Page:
– I ask the guy if he’s alright because, no matter if he’s raving mad, he’s still a client, and I still need my money.

– He tells me to just go and I did, even though I didn’t want to.

– How spooked that guy was, it was crazy. Even had me paranoid. Looking in my rearview every two seconds like death was coming after us both.


Interview with Felicia Veicht: Part 3

25 June 2011

– Fine for the most part. Catherine is an amazing woman, love to have around the gallery. Always so polite, and she genuinely adores the offerings. Honestly, she reminds me so much of myself at her age.

– But the moment she began running around with Les Palmer, I began having this inkling of a feeling—this little pinprick of a thought in my head—that there were things going on that were being kept from me. Things that could affect how I perceived my niece and Mr. Palmer and his beautiful art. And you know my policy on secrets.

– One particular incident comes to mind. About a week before the night of Les Palmer’s showing, I began to notice a peculiar occurrence. Every day, around noon, I’d glance outside the gallery and, standing across the street, right there [Ms. Veicht turns and nods towards the large window behind her desk, where tourists are walking by in scattered groups] would be a man just standing there. He wore sunglasses, very large sunglasses, and a hat, jeans and a jacket. Every time I saw him, he wore that same outit.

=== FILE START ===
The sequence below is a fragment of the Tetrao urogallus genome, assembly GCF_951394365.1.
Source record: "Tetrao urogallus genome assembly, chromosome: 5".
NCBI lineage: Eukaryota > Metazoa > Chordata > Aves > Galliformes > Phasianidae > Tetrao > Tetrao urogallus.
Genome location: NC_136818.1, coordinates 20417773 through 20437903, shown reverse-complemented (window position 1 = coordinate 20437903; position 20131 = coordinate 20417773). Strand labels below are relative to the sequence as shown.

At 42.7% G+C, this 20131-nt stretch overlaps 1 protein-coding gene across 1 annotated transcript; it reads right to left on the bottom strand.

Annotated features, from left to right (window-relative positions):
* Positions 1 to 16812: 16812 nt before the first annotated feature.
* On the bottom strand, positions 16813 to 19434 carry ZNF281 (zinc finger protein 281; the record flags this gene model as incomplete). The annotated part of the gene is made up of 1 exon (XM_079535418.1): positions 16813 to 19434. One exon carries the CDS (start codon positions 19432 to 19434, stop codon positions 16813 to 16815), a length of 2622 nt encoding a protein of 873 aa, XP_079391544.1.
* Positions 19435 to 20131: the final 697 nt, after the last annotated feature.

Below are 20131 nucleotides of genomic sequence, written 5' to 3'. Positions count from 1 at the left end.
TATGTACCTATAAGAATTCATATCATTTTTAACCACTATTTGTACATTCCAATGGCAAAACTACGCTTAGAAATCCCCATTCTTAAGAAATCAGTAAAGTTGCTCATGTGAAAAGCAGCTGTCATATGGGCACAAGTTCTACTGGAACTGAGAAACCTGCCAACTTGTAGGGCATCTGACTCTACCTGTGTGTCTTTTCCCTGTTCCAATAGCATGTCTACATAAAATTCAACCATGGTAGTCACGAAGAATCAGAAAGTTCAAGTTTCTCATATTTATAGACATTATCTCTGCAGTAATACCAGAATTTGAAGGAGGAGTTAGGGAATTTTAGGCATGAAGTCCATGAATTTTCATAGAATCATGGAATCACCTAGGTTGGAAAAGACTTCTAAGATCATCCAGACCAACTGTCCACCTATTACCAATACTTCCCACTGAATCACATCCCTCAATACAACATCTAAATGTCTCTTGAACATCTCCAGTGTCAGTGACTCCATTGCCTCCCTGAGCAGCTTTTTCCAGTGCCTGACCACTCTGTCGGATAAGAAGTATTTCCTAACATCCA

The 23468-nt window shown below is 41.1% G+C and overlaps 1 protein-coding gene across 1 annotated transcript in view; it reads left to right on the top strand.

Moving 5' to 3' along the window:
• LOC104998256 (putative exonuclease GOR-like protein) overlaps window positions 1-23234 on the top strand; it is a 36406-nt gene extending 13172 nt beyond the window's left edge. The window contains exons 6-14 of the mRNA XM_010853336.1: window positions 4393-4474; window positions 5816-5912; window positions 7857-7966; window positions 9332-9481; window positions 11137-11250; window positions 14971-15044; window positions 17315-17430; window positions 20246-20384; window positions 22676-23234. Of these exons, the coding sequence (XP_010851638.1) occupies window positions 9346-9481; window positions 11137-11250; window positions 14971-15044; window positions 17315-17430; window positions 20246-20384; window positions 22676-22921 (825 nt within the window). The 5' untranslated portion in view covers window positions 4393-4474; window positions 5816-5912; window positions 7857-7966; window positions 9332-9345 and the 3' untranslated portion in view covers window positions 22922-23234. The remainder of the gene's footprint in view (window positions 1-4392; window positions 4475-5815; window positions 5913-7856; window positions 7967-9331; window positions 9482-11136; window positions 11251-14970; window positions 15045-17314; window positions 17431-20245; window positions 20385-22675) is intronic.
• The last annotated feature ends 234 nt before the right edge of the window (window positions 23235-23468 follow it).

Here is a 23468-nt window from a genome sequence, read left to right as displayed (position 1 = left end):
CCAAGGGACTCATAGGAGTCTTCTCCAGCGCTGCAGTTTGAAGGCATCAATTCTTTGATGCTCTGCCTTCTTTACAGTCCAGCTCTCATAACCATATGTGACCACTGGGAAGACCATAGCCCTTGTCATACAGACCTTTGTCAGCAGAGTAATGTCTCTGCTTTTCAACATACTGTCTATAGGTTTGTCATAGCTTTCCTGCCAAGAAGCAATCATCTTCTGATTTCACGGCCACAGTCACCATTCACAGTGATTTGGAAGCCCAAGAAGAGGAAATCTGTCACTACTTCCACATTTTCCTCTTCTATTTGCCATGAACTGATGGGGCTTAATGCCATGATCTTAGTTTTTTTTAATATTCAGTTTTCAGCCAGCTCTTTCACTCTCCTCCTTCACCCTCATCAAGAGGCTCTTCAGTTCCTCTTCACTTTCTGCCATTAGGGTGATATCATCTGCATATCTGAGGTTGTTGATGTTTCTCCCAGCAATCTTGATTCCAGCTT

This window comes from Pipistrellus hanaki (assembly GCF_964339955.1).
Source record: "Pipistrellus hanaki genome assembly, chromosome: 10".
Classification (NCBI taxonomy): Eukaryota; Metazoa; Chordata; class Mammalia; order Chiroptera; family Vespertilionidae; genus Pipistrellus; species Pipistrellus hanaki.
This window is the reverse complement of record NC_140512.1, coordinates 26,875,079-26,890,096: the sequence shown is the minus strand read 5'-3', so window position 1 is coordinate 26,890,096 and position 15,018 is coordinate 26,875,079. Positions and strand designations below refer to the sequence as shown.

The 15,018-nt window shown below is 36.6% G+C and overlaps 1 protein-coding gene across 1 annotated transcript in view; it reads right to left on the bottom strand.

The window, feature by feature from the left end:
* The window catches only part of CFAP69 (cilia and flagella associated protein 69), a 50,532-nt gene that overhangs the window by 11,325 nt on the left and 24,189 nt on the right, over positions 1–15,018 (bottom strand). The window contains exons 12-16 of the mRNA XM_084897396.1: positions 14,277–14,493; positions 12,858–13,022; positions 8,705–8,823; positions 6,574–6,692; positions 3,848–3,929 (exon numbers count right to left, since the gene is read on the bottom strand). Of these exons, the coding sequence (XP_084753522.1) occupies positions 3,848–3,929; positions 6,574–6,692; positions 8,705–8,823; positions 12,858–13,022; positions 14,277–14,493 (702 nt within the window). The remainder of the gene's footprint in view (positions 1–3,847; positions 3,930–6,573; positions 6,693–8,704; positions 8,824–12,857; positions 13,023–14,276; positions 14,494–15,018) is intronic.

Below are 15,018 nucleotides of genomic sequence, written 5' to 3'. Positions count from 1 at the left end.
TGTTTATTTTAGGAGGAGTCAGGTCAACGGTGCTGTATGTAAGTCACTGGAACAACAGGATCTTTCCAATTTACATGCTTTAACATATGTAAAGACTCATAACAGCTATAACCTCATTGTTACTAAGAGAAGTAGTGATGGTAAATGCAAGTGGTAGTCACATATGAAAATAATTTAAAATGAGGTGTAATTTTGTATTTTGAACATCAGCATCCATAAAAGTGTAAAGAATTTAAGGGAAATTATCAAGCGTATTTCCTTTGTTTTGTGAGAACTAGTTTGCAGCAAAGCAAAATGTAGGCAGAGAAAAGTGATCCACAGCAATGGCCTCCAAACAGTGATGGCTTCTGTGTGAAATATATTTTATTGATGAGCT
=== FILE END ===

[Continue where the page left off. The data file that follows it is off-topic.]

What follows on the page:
– At first he wasn’t a bit suspicious. We’re located in the center of a premier art district; the crowd is constant during the daytime. But most people glance in the many shop windows and keep moving. All except this man. After a while it became a bit more noticeable due to his static stance across the street and his ridiculous outfit. The entire getup stood out, not just his unusually large sunglasses. The oddest things about him, by far, were the jacket and cap. He wore the same brown sports jacket and New York Yankee’s cap everyday for the period of time that I saw him out there. An outfit such as that in ninety degree weather would make anybody quite conspicuous.

– No. No clue.

– Almost a week. After the third time I saw him, I began to wonder if he was maybe scoping out the gallery. As in, maybe he was planning a theft.

– So one day—the day before Les’s showing actually—I went outside to speak with him, or at least get a closer look at his face. I thought, hopefully, if I spoke to him I could scare him enough to get him off the thought of robbing my gallery.

– I was crossing the street, staring right at him, when a car passed in front of my view and then he was gone. Just disappeared. Never saw him again.


Interview with Catherine D’Amico: Part 14

26 June 2011

– Good, most days. An ordeal the others.

– I never knew how he was going to react to anything I told him. It’s like, sometimes I’d come to him with some sort of news, simple things, the type of things girls like to tell their boyfriends, you know?

– Like, if something happened to me at work or while I was with one of my friends or whatever, I’d tell him, share it with him. And sometimes he’d just snap.

– Kick me out of his room, not talk to me for hours.

– Other times I’d come to him with something I was sure would set him off, like, talking about his showing at my aunt’s gallery, or asking him about all the stuff that happened to him in Tallahassee. I’d be scared when I approached him because I really wanted to know but I didn’t want to be crucified for asking, you know? But a lot of those times he’d be fine. Talk to me calmly, no anger.